Planting Your Hydrangeas
Planting your Hydrangea in early spring is ideal. When you are planting a Hydrangea, remember that the blooms and stems must be protected from strong winds and the hot afternoon sun. Avoid planting in open areas where strong winds could break stems. Planting on the eastern side of a building ensures that, in the afternoon, when the sun is at its hottest, your plants are in the shade.
If the soil is too wet, the roots might rot, and the plant will die. MIX a lot of organic matter and an all-purpose slow-release fertilizer into the soil to give your hydrangea a strong start.
General Hydrangea Care
- If you plant them in the summer, they need a lot more water in the beginning to establish the root system.
- Most varieties thrive in full sun to part shade, as long as they are planted in moist, rich soil.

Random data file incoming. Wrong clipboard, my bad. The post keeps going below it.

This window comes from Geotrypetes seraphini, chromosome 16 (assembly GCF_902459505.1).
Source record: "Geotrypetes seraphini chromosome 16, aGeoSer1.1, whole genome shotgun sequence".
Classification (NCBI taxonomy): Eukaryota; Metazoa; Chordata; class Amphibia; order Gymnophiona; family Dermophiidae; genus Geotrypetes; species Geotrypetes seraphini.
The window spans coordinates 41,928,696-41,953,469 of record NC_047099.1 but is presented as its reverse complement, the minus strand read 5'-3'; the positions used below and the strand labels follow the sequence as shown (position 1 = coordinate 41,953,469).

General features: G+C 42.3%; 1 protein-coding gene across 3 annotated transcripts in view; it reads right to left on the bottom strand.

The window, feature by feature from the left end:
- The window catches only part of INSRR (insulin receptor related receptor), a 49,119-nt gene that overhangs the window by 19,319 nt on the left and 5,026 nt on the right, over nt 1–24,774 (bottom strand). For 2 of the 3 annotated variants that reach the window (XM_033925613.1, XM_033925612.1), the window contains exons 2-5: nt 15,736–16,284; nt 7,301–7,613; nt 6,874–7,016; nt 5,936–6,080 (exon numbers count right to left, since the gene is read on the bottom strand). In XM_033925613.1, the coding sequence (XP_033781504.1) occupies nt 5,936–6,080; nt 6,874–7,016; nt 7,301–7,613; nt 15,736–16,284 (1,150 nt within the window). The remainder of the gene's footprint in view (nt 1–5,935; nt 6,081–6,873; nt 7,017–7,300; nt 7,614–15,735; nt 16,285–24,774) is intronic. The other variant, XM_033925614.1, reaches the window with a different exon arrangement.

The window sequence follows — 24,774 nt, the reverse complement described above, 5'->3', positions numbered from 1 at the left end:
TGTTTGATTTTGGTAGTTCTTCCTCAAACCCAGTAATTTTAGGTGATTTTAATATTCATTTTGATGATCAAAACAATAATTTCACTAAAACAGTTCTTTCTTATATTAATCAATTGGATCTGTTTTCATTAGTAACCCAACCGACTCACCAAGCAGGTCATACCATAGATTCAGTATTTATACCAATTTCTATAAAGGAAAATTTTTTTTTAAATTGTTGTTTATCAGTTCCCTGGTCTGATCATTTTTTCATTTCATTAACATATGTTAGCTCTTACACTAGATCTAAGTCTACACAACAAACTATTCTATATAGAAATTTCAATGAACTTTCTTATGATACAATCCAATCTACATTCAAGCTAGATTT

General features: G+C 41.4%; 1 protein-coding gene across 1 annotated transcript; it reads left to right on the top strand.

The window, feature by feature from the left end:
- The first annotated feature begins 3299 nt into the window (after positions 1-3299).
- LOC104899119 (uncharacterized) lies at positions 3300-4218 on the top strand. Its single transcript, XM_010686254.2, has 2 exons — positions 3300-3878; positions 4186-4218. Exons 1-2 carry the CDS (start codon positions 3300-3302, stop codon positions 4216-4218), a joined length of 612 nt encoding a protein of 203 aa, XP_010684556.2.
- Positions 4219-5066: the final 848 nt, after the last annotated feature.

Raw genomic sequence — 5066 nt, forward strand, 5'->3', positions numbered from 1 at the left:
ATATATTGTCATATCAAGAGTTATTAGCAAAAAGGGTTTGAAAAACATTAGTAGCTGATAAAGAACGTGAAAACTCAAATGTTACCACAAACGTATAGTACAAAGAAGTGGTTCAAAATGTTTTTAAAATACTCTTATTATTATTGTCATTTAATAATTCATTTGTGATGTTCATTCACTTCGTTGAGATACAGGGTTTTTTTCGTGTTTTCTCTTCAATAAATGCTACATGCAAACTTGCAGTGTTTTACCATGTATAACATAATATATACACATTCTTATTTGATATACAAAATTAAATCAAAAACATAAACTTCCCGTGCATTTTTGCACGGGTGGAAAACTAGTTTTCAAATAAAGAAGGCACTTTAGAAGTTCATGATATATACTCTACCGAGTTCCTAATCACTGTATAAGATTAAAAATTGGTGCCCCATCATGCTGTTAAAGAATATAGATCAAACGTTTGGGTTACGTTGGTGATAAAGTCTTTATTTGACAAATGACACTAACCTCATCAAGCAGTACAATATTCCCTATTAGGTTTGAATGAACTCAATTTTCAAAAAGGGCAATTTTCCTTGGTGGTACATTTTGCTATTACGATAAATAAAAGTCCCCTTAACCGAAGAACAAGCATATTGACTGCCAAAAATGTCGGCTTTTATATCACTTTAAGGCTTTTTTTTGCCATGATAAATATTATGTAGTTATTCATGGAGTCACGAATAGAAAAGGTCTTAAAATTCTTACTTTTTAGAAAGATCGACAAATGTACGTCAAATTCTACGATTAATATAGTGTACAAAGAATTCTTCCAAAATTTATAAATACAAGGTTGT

- Water deeply once a week, and maybe more, if the weather is particularly hot or dry.
- Hydrangea fertilization needs vary greatly, depending on your intended bloom color. Certain elements of the fertilizer affect the soil pH, which is a major determinant of bloom color in the pink/blue Hydrangea varieties.
Cut back the flowering shoots to the next bud, thus giving the branches a trim that removes the spent blooms without damaging the buds that will bloom next year. Do this right after flowering, but before midsummer.
On older shrubs that have lost flowering vigour, cut up to a third of entire stems at the base in late winter to improve flowering vigour. Ideally, you should cut the oldest stems, leaving younger mature stems that are loaded with buds for next year, but sometimes you have a lopsided or crowded Hydrangea that must be pruned to maintain a pleasing shape. The main purpose of cutting off entire stems is to do away with elderly or poorly flowering parts of the shrub, thus letting in more air and light AND encouraging the growth of healthy new branches .In mild climates that may experience warm spells in winter, be careful of the urge to get out in the garden and start pruning before late winter. If you prune too early, you could encourage dormant buds to break, leaving tender growth susceptible to frost damage.